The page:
Some of your dishes, such as your black cod, have become world famous in their own right. Are you happy about the popularity of your signature menu items or do they come to stifle your ability to innovate?
I am humbled by the fact that some of our dishes like the miso black cod have remained a staple over the years – guest experience is really important to me, and they love it, especially our most loyal customers. Apart from these signature dishes though, I’m keen to always keep the rest of menu moving and evolving so we have two sides to the menu – Nobu ‘classics’ and Nobu ‘now’.
We also change our menus from city to city, based on what’s in season and can be sought out locally, for example we work with Dover sole and locally-sourced langoustines at our London restaurants. As I travel almost ten months a year, I’m always learning of new techniques and ingredients which continue to inspire new dishes.
You have spoken in the past about the fact that people like “simple food”. Is that true of you too?
I try to keep everything as uncomplicated as possible, from my food to my spare time – I owe this to my Japanese roots. I grew up on simple food and love tasting the flavours of the original product, showcasing its freshness – not working the ingredients too hard or using complicated techniques. It’s good to keep things refined, healthy and let quality sing.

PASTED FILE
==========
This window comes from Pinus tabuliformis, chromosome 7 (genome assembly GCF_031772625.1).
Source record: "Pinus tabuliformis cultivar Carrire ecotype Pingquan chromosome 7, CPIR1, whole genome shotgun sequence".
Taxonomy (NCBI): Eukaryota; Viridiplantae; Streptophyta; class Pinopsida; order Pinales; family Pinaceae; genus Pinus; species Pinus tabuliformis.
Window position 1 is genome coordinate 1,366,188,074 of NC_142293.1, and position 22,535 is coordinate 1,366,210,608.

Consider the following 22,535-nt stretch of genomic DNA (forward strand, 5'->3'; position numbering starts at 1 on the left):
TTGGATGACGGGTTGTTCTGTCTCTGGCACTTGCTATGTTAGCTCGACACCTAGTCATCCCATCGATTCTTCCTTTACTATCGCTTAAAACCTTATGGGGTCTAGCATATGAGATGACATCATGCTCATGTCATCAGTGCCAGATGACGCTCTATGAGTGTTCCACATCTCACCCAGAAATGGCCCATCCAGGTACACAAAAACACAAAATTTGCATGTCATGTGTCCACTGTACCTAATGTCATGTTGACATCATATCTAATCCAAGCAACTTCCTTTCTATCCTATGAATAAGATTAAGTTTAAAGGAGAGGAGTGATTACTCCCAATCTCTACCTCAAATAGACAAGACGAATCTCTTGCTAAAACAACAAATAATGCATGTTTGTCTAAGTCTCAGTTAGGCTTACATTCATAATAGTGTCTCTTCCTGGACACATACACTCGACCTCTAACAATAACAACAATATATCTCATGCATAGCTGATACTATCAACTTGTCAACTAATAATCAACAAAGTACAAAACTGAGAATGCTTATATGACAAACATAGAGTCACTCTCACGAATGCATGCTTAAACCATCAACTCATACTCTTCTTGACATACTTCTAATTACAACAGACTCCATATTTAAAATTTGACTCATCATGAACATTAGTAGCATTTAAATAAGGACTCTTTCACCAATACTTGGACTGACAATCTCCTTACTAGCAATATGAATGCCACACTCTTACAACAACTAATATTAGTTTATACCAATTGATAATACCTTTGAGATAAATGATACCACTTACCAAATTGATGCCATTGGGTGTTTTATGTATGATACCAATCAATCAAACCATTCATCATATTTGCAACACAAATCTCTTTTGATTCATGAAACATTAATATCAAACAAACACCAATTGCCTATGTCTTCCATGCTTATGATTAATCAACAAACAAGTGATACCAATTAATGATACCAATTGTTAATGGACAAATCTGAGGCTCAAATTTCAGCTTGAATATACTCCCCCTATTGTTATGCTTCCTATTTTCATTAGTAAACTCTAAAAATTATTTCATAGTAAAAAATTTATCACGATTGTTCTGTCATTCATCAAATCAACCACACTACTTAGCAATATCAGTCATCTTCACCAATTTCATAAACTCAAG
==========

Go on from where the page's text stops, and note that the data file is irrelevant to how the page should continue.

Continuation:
Simple food brings a smile to my face, and my customers’ faces – and begs to be shared with loved ones. Even in my own time, when I go home, I like to hide away and relax with a book, play a bit of golf, enjoy my wife’s cooking. I love taking a hot spring bath before bed and sleeping eight hours straight – life really is all about the simple pleasures!
If you could no longer pair Japanese flavours with Peruvian ones, which other culinary traditions would you be interested in exploring?
I’m always open to exploring new flavours, but the ones that immediately come to mind are Italian and Chinese cuisine as I’m most familiar with them.
And finally, last year, after World of Nobu came out, you said that you won’t be publishing any more cookbooks. What will you be working on instead in the years to come and what continues to excite and inspire you?
I generally like to live in the moment as you never know what is around the next bend, but what I do know is that cooking is my whole life and I love seeing customers at Nobu restaurants all over the world eating, drinking, smiling and laughing.
I’d love to continue bringing people joy through simple cooking that comes from the heart, as well as being there to support my staff and see them grow. I’m a strong believer that those who keep working hard to increase the quality of their offering, and let things grow organically, will naturally have opportunities come to them.
In the immediate future, we do have a couple of exciting openings in the pipeline for this year, in Barcelona, Mexico and Chicago, and I’m also looking forward to seeing the results of our very special ‘Tastemakers’ dinner at Nobu Berkeley Street in March. With guest experience being at the core of what we do around the world, this will be an intimate event where members of the public can sample and choose the dishes which make it on to our April Omakase menu; if it’s a success, we’ll look to roll it out as a concept across our other London restaurants which is exciting.
For more, visit noburestaurants.com